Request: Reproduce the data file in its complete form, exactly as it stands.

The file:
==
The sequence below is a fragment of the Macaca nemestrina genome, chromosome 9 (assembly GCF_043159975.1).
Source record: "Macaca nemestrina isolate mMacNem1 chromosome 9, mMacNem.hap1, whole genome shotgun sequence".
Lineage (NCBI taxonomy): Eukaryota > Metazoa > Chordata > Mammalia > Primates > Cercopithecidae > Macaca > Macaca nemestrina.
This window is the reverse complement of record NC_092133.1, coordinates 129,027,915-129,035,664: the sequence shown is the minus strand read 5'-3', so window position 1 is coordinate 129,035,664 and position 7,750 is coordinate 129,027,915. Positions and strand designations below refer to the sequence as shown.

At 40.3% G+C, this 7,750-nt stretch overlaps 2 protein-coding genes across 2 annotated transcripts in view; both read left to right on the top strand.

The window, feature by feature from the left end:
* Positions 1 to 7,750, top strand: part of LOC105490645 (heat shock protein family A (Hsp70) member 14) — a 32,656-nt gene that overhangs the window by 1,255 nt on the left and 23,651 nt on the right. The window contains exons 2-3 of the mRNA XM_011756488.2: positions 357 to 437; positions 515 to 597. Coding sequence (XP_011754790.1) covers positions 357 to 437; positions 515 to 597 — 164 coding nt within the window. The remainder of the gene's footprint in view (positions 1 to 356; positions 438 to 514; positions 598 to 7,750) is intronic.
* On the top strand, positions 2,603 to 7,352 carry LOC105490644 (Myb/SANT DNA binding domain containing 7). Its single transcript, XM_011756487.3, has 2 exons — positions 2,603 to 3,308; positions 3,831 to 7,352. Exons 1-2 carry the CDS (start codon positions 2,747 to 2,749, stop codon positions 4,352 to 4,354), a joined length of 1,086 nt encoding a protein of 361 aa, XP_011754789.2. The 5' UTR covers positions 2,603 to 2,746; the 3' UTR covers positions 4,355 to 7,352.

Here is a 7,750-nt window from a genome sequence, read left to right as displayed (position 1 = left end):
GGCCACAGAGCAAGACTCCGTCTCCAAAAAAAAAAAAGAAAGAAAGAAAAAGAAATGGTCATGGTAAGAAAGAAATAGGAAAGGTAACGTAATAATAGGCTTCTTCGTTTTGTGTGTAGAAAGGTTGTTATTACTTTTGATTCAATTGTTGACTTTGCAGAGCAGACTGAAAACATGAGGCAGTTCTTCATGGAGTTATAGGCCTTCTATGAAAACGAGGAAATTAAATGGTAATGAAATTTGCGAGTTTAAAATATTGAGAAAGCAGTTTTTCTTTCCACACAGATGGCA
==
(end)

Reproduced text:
The sequence below is a fragment of the Macaca nemestrina genome, chromosome 9 (assembly GCF_043159975.1).
Source record: "Macaca nemestrina isolate mMacNem1 chromosome 9, mMacNem.hap1, whole genome shotgun sequence".
Lineage (NCBI taxonomy): Eukaryota > Metazoa > Chordata > Mammalia > Primates > Cercopithecidae > Macaca > Macaca nemestrina.
This window is the reverse complement of record NC_092133.1, coordinates 129,027,915-129,035,664: the sequence shown is the minus strand read 5'-3', so window position 1 is coordinate 129,035,664 and position 7,750 is coordinate 129,027,915. Positions and strand designations below refer to the sequence as shown.

At 40.3% G+C, this 7,750-nt stretch overlaps 2 protein-coding genes across 2 annotated transcripts in view; both read left to right on the top strand.

The window, feature by feature from the left end:
* Positions 1 to 7,750, top strand: part of LOC105490645 (heat shock protein family A (Hsp70) member 14) — a 32,656-nt gene that overhangs the window by 1,255 nt on the left and 23,651 nt on the right. The window contains exons 2-3 of the mRNA XM_011756488.2: positions 357 to 437; positions 515 to 597. Coding sequence (XP_011754790.1) covers positions 357 to 437; positions 515 to 597 — 164 coding nt within the window. The remainder of the gene's footprint in view (positions 1 to 356; positions 438 to 514; positions 598 to 7,750) is intronic.
* On the top strand, positions 2,603 to 7,352 carry LOC105490644 (Myb/SANT DNA binding domain containing 7). Its single transcript, XM_011756487.3, has 2 exons — positions 2,603 to 3,308; positions 3,831 to 7,352. Exons 1-2 carry the CDS (start codon positions 2,747 to 2,749, stop codon positions 4,352 to 4,354), a joined length of 1,086 nt encoding a protein of 361 aa, XP_011754789.2. The 5' UTR covers positions 2,603 to 2,746; the 3' UTR covers positions 4,355 to 7,352.

Here is a 7,750-nt window from a genome sequence, read left to right as displayed (position 1 = left end):
GGCCACAGAGCAAGACTCCGTCTCCAAAAAAAAAAAAGAAAGAAAGAAAAAGAAATGGTCATGGTAAGAAAGAAATAGGAAAGGTAACGTAATAATAGGCTTCTTCGTTTTGTGTGTAGAAAGGTTGTTATTACTTTTGATTCAATTGTTGACTTTGCAGAGCAGACTGAAAACATGAGGCAGTTCTTCATGGAGTTATAGGCCTTCTATGAAAACGAGGAAATTAAATGGTAATGAAATTTGCGAGTTTAAAATATTGAGAAAGCAGTTTTTCTTTCCACACAGATGGCA